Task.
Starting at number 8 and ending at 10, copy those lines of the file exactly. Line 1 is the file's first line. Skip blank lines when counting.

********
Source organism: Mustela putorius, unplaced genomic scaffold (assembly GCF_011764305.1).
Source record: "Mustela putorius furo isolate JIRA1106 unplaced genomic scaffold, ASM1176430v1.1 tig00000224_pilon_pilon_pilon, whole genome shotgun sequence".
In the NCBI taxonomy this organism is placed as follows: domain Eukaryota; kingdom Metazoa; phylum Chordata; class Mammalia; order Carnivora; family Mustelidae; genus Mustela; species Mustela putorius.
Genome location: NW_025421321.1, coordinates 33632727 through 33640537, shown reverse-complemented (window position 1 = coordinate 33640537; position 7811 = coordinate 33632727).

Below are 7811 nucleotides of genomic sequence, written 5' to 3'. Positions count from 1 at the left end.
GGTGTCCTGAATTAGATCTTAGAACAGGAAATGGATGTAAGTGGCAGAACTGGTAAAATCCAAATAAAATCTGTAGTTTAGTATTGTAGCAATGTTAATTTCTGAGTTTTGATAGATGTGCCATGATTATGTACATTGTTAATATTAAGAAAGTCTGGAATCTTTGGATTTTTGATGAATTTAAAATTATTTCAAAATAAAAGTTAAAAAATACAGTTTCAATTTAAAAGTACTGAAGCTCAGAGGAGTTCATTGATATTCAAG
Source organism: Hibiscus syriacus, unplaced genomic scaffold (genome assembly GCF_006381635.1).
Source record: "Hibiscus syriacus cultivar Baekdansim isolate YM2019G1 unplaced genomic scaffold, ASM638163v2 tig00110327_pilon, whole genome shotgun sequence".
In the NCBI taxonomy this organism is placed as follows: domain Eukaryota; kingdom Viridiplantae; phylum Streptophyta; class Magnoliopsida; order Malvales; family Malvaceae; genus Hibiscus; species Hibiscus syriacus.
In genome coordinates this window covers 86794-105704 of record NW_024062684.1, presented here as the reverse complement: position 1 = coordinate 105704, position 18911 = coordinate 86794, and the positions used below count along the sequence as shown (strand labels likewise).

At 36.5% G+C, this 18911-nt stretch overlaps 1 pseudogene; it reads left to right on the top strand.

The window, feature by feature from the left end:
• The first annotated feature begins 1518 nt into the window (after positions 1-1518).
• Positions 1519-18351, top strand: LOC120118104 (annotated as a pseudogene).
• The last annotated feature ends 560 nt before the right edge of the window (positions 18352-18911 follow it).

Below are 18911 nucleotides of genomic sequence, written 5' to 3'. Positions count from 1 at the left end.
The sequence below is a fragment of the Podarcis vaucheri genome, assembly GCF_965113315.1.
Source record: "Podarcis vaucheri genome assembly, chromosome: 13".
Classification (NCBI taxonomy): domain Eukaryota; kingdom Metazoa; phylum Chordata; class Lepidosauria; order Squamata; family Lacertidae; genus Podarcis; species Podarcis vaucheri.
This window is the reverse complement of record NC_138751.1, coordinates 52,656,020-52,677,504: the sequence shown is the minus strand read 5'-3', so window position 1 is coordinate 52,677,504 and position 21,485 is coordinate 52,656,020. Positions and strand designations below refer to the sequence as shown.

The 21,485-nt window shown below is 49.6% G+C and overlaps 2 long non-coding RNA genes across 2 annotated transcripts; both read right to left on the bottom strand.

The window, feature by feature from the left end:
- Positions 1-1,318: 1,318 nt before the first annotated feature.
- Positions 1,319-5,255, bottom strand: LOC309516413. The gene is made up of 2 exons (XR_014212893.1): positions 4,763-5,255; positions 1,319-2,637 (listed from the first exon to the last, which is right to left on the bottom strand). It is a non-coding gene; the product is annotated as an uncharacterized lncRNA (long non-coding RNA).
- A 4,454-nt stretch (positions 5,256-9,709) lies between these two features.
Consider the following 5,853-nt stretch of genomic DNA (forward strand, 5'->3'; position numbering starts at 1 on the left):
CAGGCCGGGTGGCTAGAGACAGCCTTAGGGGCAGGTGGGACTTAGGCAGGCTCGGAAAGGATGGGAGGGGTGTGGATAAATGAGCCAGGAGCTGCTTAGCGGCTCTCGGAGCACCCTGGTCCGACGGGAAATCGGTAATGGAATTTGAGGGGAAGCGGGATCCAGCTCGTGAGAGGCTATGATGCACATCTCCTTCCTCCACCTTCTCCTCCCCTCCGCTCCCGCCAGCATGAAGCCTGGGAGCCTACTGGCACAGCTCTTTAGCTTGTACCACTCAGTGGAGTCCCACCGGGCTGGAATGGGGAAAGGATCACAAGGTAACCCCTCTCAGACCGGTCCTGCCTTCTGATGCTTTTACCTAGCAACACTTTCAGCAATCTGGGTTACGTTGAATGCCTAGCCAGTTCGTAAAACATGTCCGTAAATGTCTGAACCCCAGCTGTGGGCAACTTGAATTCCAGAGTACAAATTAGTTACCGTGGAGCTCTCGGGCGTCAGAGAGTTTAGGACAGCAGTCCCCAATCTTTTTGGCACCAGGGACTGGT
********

Source record: "Hibiscus syriacus cultivar Baekdansim isolate YM2019G1 unplaced genomic scaffold, ASM638163v2 tig00110327_pilon, whole genome shotgun sequence".
In the NCBI taxonomy this organism is placed as follows: domain Eukaryota; kingdom Viridiplantae; phylum Streptophyta; class Magnoliopsida; order Malvales; family Malvaceae; genus Hibiscus; species Hibiscus syriacus.
In genome coordinates this window covers 86794-105704 of record NW_024062684.1, presented here as the reverse complement: position 1 = coordinate 105704, position 18911 = coordinate 86794, and the positions used below count along the sequence as shown (strand labels likewise).